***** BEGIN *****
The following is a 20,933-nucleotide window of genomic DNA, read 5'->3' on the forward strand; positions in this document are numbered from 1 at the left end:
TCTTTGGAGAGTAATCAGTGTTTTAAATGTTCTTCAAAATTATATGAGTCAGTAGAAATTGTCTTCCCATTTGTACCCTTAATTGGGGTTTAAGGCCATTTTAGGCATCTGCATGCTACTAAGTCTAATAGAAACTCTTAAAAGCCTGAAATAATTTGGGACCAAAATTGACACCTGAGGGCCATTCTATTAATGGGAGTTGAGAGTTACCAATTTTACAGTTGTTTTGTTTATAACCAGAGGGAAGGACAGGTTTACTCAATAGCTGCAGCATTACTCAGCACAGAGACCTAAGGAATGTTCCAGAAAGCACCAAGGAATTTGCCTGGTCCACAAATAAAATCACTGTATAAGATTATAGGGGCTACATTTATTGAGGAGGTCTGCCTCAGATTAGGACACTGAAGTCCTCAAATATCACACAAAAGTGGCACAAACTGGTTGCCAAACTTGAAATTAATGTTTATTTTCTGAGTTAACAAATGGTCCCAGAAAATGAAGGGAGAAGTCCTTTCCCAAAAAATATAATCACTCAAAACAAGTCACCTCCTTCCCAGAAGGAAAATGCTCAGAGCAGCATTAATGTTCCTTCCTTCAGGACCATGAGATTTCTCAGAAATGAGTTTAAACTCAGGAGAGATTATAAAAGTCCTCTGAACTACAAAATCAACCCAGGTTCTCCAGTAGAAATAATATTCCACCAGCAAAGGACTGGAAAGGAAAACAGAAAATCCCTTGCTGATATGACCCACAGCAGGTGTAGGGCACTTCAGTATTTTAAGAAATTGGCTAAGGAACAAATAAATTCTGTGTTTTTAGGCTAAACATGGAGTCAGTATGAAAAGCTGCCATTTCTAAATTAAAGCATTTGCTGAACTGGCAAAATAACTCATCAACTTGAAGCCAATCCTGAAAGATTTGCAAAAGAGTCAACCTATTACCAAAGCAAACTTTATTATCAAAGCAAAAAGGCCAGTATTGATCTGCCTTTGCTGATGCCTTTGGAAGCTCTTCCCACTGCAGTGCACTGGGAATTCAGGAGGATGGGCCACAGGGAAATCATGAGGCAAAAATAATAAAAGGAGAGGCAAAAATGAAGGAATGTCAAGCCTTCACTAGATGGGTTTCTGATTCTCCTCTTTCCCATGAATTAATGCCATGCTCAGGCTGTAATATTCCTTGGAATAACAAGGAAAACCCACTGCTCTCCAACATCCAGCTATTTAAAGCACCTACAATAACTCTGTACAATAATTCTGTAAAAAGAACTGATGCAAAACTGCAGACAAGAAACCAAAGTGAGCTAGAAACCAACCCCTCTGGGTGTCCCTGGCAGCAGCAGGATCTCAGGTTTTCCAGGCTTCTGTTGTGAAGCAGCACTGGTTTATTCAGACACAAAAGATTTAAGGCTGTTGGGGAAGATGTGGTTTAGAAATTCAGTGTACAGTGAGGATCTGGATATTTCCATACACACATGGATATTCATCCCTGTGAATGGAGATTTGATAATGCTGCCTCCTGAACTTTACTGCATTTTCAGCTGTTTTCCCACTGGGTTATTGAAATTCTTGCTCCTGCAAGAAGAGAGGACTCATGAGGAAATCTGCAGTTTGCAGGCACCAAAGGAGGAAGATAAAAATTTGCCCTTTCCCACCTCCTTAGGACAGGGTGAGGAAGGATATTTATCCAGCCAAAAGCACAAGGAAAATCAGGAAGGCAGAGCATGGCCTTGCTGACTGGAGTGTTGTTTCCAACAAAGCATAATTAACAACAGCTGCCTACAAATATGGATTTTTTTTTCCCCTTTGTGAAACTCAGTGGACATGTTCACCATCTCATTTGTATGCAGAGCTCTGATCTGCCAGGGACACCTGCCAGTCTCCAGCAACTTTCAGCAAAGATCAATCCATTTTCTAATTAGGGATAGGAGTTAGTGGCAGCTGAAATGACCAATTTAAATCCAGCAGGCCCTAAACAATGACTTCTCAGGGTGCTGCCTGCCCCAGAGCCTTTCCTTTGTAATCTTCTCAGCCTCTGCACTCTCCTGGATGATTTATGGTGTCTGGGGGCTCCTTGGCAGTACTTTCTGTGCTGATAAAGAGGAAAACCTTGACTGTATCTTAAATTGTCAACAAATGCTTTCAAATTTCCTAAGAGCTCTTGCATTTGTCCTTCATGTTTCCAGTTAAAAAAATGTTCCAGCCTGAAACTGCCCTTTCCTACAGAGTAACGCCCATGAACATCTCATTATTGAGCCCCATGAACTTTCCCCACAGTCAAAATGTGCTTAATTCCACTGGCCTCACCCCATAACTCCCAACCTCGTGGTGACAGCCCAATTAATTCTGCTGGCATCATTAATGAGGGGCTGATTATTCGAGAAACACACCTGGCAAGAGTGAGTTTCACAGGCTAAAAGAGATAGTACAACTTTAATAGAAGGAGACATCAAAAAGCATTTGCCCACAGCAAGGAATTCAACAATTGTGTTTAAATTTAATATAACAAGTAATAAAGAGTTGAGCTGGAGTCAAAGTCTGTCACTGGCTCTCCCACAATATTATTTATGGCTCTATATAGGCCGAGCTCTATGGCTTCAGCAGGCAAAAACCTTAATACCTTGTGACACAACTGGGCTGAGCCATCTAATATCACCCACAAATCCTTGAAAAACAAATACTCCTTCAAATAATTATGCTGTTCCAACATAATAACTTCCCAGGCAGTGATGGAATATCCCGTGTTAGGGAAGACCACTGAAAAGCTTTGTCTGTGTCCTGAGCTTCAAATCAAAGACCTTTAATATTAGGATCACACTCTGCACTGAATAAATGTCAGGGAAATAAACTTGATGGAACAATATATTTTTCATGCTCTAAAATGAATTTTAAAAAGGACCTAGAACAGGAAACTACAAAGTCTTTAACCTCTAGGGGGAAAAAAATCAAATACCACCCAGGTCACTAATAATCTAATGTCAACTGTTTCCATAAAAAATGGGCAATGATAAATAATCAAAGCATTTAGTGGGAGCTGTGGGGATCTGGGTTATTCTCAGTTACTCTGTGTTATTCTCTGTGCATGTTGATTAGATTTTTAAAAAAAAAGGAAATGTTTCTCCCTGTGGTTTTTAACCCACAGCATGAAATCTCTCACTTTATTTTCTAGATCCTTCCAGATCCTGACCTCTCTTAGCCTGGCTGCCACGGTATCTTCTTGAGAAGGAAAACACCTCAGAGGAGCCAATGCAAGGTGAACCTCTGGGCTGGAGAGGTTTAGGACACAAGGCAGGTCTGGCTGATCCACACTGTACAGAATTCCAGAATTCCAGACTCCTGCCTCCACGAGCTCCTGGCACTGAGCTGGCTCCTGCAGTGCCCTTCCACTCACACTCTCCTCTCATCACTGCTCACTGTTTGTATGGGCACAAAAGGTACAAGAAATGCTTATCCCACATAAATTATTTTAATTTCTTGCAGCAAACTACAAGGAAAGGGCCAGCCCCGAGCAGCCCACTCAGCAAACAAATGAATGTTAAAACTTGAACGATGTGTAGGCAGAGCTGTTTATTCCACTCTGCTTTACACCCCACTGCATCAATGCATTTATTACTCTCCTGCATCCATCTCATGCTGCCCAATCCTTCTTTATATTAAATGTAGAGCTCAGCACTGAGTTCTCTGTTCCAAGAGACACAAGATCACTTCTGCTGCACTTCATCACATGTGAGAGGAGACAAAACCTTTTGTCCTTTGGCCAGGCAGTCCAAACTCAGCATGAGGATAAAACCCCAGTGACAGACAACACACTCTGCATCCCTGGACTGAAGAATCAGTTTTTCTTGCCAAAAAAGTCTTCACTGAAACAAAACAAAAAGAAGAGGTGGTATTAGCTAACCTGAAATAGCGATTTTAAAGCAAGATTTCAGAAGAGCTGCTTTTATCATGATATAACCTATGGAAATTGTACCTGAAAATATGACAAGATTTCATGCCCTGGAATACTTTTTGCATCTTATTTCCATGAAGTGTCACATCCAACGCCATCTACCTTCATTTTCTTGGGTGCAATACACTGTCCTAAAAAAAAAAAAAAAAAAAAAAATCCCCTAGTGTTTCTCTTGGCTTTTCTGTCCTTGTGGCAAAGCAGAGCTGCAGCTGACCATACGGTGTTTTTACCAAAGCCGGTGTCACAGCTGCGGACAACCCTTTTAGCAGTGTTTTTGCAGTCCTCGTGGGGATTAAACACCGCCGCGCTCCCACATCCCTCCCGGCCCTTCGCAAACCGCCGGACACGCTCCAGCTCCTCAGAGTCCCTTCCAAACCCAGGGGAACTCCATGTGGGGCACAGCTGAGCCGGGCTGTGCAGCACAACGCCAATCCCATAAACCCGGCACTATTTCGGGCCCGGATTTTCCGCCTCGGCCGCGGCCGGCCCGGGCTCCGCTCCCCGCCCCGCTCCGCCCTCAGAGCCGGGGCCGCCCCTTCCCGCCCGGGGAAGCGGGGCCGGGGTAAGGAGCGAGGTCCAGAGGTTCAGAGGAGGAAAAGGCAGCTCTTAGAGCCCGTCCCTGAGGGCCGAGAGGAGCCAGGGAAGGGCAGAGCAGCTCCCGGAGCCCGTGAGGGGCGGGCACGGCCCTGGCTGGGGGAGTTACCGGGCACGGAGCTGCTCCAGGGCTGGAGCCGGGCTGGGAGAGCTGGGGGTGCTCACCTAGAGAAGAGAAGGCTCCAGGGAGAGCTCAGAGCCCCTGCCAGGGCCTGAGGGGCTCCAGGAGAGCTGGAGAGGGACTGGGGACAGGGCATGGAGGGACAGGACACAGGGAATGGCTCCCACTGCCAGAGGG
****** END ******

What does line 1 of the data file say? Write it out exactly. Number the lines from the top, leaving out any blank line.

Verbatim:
The following is a 20,933-nucleotide window of genomic DNA, read 5'->3' on the forward strand; positions in this document are numbered from 1 at the left end: